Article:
THOUGH it is certain that the covenant' of grace is ordered in all things and sure, and that God will fulfil his promises to all who believe, yet there is no man so absolutely assured of his own interest in the divine favour, as that he can with safety cast off all watchfulness and circumspection. The Corinthians, by going to the utmost verge of their Christian liberty, in eating things of. fered to idols, were in danger of being drawn back into actual idolatry. The apostle recommends to them there. fore to exercise self denial, as well for their own sake, that they might not be ensnared, as for the sake of others, whose weak consciences might be wounded. He tells them that he himself felt the necessity of mortifying all his appetites, and that he was obliged to “keep his body under, and to bring it into subjection, lest by any means, after having preached to others, he himself should be a cast-away." He then proceeds to remind them of the Israelites, who, notwithstanding the numberless privileges that they enjoyed, as God's peculiar people, perished in the wilderness for their manifold provocations. Among the privileges which he specifies, we shall fix our attention upon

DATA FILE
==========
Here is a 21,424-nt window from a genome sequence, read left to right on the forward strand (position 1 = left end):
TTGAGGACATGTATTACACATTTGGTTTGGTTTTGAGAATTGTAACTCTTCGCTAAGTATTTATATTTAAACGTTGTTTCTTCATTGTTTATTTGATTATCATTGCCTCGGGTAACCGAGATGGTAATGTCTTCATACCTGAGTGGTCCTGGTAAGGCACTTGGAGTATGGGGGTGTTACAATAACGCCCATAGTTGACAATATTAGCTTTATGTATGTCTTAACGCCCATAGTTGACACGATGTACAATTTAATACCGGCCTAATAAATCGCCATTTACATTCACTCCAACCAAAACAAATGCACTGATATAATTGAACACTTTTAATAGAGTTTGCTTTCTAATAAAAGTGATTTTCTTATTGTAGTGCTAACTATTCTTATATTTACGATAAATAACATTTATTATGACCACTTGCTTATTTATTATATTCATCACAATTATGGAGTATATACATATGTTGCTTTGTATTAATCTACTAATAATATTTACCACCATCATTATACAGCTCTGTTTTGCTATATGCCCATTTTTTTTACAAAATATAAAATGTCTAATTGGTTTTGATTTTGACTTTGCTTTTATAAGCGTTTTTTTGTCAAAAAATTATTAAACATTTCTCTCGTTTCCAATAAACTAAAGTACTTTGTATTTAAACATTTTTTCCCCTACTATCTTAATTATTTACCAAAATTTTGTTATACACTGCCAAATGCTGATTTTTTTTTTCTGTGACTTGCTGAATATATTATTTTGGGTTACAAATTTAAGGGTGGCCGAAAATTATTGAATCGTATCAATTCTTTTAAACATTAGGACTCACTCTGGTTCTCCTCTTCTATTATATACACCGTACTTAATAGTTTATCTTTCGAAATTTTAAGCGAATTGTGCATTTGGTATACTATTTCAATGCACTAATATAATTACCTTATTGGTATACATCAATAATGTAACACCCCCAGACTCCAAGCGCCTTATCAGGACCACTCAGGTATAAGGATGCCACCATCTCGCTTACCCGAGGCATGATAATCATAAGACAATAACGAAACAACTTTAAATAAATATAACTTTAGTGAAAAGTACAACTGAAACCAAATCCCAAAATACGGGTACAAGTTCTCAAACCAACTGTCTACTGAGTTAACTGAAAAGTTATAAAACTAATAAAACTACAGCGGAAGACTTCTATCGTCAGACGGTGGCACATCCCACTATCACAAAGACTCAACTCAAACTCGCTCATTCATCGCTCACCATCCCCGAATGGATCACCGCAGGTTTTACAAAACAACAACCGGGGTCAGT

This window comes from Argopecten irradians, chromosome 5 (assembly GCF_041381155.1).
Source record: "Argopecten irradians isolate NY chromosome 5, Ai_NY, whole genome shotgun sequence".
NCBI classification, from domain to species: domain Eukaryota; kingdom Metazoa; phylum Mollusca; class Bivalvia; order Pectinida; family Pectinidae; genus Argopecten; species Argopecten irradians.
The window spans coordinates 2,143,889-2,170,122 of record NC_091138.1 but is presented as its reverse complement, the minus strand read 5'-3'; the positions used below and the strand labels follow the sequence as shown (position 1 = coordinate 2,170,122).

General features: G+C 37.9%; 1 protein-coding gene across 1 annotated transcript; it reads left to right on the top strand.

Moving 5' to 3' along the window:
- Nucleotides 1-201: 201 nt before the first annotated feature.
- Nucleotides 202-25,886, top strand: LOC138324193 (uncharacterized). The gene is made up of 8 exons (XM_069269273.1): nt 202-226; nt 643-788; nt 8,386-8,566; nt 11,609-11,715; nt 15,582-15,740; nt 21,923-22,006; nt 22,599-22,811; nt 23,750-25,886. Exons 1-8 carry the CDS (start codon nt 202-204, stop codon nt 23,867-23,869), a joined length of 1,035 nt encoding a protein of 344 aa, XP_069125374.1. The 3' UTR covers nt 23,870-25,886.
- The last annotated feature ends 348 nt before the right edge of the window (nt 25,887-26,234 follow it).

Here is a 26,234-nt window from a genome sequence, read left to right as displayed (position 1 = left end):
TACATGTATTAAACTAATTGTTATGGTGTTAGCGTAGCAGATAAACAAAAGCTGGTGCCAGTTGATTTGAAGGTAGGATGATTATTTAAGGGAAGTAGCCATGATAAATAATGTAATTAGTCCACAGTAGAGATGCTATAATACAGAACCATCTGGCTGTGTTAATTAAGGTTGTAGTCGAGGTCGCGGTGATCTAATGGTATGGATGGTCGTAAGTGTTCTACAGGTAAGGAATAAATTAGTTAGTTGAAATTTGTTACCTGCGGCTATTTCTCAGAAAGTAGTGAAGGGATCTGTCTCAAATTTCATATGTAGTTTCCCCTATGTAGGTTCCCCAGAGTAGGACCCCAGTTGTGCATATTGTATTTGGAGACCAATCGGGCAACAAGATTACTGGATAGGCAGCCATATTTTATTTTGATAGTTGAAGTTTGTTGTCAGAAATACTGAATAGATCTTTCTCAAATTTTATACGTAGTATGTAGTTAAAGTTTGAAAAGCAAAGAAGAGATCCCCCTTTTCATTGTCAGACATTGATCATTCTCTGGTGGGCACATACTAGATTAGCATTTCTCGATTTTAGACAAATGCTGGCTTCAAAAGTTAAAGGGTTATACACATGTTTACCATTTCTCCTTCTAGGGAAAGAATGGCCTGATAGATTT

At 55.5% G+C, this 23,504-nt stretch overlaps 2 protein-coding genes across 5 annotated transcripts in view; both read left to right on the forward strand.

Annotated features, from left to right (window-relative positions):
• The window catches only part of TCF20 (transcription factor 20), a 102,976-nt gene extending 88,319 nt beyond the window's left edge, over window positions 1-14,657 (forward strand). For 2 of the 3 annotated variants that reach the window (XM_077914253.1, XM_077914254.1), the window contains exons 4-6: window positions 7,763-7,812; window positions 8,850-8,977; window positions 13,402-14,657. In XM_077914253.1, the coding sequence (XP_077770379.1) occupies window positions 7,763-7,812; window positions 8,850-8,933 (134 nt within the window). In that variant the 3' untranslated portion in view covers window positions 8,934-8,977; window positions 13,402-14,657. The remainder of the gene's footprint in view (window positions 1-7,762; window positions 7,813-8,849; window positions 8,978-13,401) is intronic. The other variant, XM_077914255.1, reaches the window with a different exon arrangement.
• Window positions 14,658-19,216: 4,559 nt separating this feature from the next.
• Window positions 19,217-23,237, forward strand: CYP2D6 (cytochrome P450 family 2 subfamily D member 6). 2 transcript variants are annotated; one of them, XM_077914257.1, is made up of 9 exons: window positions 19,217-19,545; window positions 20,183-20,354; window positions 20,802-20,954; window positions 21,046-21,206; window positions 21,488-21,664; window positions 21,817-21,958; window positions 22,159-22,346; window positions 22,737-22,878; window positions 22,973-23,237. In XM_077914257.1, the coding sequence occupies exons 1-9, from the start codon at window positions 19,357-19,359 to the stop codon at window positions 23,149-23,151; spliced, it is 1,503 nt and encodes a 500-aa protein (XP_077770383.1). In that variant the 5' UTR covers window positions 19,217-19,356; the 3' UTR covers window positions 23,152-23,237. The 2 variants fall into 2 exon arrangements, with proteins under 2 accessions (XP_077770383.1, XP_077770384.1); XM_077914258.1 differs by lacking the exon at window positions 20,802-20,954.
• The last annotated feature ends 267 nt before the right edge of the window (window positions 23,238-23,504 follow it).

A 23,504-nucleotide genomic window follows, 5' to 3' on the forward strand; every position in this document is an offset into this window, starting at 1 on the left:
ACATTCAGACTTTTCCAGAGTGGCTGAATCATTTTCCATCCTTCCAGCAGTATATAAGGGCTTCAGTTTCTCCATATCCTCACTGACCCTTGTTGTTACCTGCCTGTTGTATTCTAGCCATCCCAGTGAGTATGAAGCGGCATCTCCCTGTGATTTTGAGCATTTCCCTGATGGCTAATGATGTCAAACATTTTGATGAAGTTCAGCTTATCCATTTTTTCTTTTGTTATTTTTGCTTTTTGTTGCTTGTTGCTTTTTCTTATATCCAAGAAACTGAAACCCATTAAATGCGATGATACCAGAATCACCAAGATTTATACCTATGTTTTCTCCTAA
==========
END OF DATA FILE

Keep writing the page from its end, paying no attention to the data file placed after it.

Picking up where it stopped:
that referred to in the text: and shall-take occasion from it to enquire I. What was that spiritual food which the Israelites par
took of in the wilderness? God, having brought his people into the wilderness, sustained them there with miraculous supplies of bread and water
[About six weeks after their departure out of Egypt,a their provisions were spent, and they began to be in want of bread. God therefore promised them a constant supply from day to day; forbidding them to reserve any
for the morrow, except on the day preceding the sabbath, when they were to gather sufficient for two days consumpion. This food (which for want of any more appropriate tame they called manna, i. e. a portion) descended from the clouds every night ; and, when the dew that covered it was exhaled by the sun, it appeared on the face of the ground: it was a very small white thing like coriander seed, which they ground in their mills, and baked; and, in taste, it was like wafers made of fresh oil and honey. Of this there was a constant and regular supply for forty years ; nor did it ever fail, till their want of it was superseded by the corn, of which they got possession in the land of Canaan. In like manner, water was given them out of a rock in Horeb, by a stroke of that rod, with which Moses had divided the Red Sea:c and it was made to follow them in all their encampments for about thirty-eight years; when